Yorkshire 308 (Rashid 88, Bresnan 69, Jarvis 4-74, Wagner 4-75) and 236 (Plunkett 57, Wagner 4-71) beat Lancashire 196 (Livingstone 60*) and 173 (Brown 51, Rashid 4-17, Bresnan 4-36) by 175 runs
It did not matter that June was not so much bustin' out all over as peering out reluctantly on a grey Leeds sky. The gates opened at Headingley at 9.30am and a minute or so later the first supporters were establishing their base camps at the Kirkstall Lane: coffee, woollies and, who knows, even Kendal mint cake. Such folk probably accompanied Scott or Shackleton. They probably thought the weather a trifle nippy; everyone else thought it was bloody cold.
And just over seven hours later those hardy partisans were applauding Andrew Gale and his players after they had completed what was only Yorkshire's second home victory in a Roses match since 1992. The fair-minded Lancastrians in the crowd will have applauded, too, for no one could seriously doubt the merit of this victory. When Gale's men needed to take wickets on the final day, they did so; when Lancashire needed their leading batsmen, Alviro Petersen for example, to play major innings they fell to soft dismissals, albeit that the conditions remained as tricky for batting as they had been for virtually the entire match.
For no one was the victory sweeter than Tim Bresnan, who scored 98 important runs in the game and also took six wickets, all of which is a useful way to mark your first Championship appearance of the season. Yorkshire have missed the allrounder's accuracy with the ball and his uncomplicated style with the bat during the past six weeks. Bresnan's return from injury, added to the fact that Yorkshire are now joint top of the Division One table on points without having played particularly well, are warning signs for the rest to ponder as the season gets into its fullest swing.
"Our form doesn't warrant us being top of the league," Gale admitted. "But we're finding a way to win games, and the teams that were successful before us, like Durham, always found a way to get back into a game, even when they were bowled out for 200. We know we haven't played that well this season but we have really dug in and won the key periods in this game."
And as if a Roses encounter was not already sufficiently disputatious, Nigel Farage turned up at Headingley on this final morning. The UKIP leader is a strong supporter of the "Out" campaign in the EU Referendum but the Yorkshire bowlers seemed to have little need of his encouragement.
Notwithstanding this apparent superfluity, Farage stood in the Long Room and watched the cricket. "Sit down, you're blocking my view," said a welcoming Yorkshire supporter. One hopes the bloke-ish Farage was not offended. Churchill, himself, might have copped a flea in his ear had he prevented a Yorkshireman watching even an over of the Lancashire match.
And Farage's visit might actually have brought him some solace. From where he was standing, he had an excellent view of a completely deserted White Rose stand. Yorkshire decided not to let anybody in to their former Western Terrace during this game, a policy of exclusion which the UKIP leader seems to think should be more widely employed.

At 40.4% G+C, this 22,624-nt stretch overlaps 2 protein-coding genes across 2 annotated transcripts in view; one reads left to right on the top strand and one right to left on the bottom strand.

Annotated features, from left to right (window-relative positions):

Those folk in the Kirkstall Lane End, however, had already been given at least four reasons to cheer when Farage's battlebus eventually left Leeds. The first of these arrived in the seventh over of the morning, by which time the umpires had already decided that the light was too bad for the seamers to operate. This Yorkshire attack often makes light of such inconveniences, though, and they did so again as Haseeb Hameed was caught at the wicket attempting to cut a short ball from Adil Rashid in the over before Luke Procter's attempt to at Adam Lyth merely edged a catch to Bresnan at slip. "Oh well, a bit of bad light might have done us good," murmured the Yorkshire president, John Hampshire, contentedly.
Without the help of the Headingley floodlights, of course, Yorkshire's bowlers may have had few opportunities on this dullest of days to assert their superiority. Apparently, having the lights on costs the club £130 an hour. "It was worth it," said a home supporter, which, so local rumour has it, is not something you hear that frequently from a Yorkshireman.
When conditions improved a little, Bresnan returned to the attack and quickly removed Steven Croft, bowled when attempting to leave the ball, and Petersen, leg before when trying to clip a straight ball to leg. That left Lancashire on 98 for 5 and on the threshold of mild humiliation. That fate was avoided by the 63-run stand for the sixth wicket shared by Karl Brown, who made his first Championship half-century of the season, and Liam Livingstone, who seemed on course for his third until, in mid-afternoon, he thrashed a Rashid long hop straight to Liam Plunkett at deep square leg. That marked the beginning of a joyous ten-over spell for Yorkshire in which they took Lancashire's final five wickets for 12 runs in 10 overs. Rashid took a couple more and finished with 4 for 17; Bresnan grabbed two as well and ended with 4 for 36.
Gale later conceded that his top five batsmen are not "firing" as he would wish but he also surely knows that any attack which includes Bresnan on top form will present the rest of Division One with a tough old challenge. Yorkshire's bowlers certainly combined superbly in this, their most important match of the season and it served to remind one of the argument that for all that their objective is to defeat rather than simply delight, bowling attacks are not unlike jazz quintets. Themes are shared yet individual skills are allowed to shine. "Oh, play that thing."